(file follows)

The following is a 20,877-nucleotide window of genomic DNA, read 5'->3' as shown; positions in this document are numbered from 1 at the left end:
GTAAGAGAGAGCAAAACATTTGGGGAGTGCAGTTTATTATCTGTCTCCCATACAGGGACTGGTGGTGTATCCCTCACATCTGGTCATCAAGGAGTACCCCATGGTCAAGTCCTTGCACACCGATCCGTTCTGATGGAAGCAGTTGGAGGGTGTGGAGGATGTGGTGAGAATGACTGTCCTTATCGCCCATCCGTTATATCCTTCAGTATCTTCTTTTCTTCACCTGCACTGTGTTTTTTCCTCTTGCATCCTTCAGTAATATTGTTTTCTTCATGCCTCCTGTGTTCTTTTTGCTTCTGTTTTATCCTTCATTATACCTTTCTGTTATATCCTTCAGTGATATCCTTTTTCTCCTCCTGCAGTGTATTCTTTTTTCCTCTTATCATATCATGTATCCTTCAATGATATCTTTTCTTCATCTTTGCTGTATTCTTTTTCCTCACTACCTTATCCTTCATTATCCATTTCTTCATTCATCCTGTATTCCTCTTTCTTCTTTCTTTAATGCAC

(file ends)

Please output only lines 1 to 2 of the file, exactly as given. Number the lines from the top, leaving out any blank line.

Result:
The following is a 20,877-nucleotide window of genomic DNA, read 5'->3' as shown; positions in this document are numbered from 1 at the left end:
GTAAGAGAGAGCAAAACATTTGGGGAGTGCAGTTTATTATCTGTCTCCCATACAGGGACTGGTGGTGTATCCCTCACATCTGGTCATCAAGGAGTACCCCATGGTCAAGTCCTTGCACACCGATCCGTTCTGATGGAAGCAGTTGGAGGGTGTGGAGGATGTGGTGAGAATGACTGTCCTTATCGCCCATCCGTTATATCCTTCAGTATCTTCTTTTCTTCACCTGCACTGTGTTTTTTCCTCTTGCATCCTTCAGTAATATTGTTTTCTTCATGCCTCCTGTGTTCTTTTTGCTTCTGTTTTATCCTTCATTATACCTTTCTGTTATATCCTTCAGTGATATCCTTTTTCTCCTCCTGCAGTGTATTCTTTTTTCCTCTTATCATATCATGTATCCTTCAATGATATCTTTTCTTCATCTTTGCTGTATTCTTTTTCCTCACTACCTTATCCTTCATTATCCATTTCTTCATTCATCCTGTATTCCTCTTTCTTCTTTCTTTAATGCAC